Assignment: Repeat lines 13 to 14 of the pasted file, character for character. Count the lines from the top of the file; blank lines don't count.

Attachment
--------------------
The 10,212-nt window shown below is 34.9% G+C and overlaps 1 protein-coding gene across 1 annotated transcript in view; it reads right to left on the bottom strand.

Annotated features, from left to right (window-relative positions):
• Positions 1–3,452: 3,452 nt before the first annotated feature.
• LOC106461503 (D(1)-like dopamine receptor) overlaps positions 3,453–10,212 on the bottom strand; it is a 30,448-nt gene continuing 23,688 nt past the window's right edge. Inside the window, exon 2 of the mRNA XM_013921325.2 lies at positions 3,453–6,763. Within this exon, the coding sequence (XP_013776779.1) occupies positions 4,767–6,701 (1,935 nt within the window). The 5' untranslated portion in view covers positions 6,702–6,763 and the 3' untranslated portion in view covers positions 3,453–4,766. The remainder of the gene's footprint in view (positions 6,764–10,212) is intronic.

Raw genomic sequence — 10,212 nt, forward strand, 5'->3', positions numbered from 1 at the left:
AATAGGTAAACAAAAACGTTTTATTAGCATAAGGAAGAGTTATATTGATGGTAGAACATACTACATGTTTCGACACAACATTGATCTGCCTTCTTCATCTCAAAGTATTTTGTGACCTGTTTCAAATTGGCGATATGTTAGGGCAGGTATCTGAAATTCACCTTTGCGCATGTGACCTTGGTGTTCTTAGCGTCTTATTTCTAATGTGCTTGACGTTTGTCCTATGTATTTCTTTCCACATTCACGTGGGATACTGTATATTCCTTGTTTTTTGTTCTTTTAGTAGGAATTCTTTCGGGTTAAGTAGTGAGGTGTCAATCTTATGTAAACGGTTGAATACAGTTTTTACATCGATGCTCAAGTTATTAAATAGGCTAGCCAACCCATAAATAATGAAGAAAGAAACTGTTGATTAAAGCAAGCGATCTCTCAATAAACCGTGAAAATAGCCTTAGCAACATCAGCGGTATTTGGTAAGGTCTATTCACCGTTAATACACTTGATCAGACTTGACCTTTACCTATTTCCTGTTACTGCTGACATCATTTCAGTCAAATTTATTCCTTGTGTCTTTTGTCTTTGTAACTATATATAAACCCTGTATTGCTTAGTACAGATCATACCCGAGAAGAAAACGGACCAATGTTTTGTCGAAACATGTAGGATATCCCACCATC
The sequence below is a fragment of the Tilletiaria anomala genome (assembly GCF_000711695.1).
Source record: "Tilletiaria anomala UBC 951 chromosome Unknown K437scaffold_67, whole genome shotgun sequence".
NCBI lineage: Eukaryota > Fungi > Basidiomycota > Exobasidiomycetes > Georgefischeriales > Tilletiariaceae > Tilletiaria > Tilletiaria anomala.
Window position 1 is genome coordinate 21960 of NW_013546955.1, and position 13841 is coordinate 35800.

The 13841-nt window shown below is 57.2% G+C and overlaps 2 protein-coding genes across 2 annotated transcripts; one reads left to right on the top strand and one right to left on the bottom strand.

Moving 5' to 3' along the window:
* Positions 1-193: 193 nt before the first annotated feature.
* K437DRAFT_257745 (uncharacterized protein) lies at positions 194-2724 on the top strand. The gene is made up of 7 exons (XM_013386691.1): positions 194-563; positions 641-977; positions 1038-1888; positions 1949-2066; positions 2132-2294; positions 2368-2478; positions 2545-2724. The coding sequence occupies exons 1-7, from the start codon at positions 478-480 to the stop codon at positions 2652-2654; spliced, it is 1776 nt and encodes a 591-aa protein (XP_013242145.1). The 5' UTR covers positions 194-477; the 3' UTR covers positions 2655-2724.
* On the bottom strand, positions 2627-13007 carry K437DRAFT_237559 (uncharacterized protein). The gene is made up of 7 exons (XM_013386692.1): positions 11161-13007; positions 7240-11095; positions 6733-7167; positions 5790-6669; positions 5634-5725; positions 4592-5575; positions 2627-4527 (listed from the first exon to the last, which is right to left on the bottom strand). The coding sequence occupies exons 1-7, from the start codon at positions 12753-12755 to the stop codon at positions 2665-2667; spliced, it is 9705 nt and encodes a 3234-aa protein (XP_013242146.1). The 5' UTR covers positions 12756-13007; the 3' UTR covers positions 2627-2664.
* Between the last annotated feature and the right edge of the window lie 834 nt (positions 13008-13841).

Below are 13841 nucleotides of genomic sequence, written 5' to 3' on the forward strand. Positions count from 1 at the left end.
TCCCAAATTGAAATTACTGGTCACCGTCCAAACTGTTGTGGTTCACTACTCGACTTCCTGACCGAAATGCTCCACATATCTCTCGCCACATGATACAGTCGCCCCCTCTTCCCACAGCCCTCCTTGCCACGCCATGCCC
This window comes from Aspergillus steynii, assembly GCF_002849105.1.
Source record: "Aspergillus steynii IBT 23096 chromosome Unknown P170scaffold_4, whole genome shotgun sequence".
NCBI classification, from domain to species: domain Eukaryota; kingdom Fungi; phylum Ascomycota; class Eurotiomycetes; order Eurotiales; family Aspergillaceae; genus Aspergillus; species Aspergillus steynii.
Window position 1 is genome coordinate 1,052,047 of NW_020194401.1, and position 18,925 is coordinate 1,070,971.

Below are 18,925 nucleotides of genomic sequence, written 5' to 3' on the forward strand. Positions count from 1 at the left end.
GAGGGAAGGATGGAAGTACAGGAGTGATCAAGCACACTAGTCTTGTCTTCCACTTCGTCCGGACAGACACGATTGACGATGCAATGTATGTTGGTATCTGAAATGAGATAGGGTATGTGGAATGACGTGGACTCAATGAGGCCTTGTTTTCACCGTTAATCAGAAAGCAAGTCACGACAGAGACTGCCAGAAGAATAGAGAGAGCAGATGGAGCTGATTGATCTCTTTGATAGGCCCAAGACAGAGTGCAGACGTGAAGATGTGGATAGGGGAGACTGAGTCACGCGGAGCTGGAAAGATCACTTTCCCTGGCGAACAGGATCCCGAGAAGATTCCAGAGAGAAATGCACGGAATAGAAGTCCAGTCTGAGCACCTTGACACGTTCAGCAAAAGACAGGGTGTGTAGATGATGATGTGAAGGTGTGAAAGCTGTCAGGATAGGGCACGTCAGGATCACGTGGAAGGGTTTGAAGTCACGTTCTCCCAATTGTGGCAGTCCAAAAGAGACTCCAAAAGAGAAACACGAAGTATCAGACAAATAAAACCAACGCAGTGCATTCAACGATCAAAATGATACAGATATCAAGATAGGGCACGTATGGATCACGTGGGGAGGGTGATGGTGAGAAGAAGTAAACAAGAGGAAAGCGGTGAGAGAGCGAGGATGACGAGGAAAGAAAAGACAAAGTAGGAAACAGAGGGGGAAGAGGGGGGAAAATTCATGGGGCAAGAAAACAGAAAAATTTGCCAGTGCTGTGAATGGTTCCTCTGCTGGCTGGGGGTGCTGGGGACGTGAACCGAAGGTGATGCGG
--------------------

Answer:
* Positions 1-193: 193 nt before the first annotated feature.
* K437DRAFT_257745 (uncharacterized protein) lies at positions 194-2724 on the top strand. The gene is made up of 7 exons (XM_013386691.1): positions 194-563; positions 641-977; positions 1038-1888; positions 1949-2066; positions 2132-2294; positions 2368-2478; positions 2545-2724. The coding sequence occupies exons 1-7, from the start codon at positions 478-480 to the stop codon at positions 2652-2654; spliced, it is 1776 nt and encodes a 591-aa protein (XP_013242145.1). The 5' UTR covers positions 194-477; the 3' UTR covers positions 2655-2724.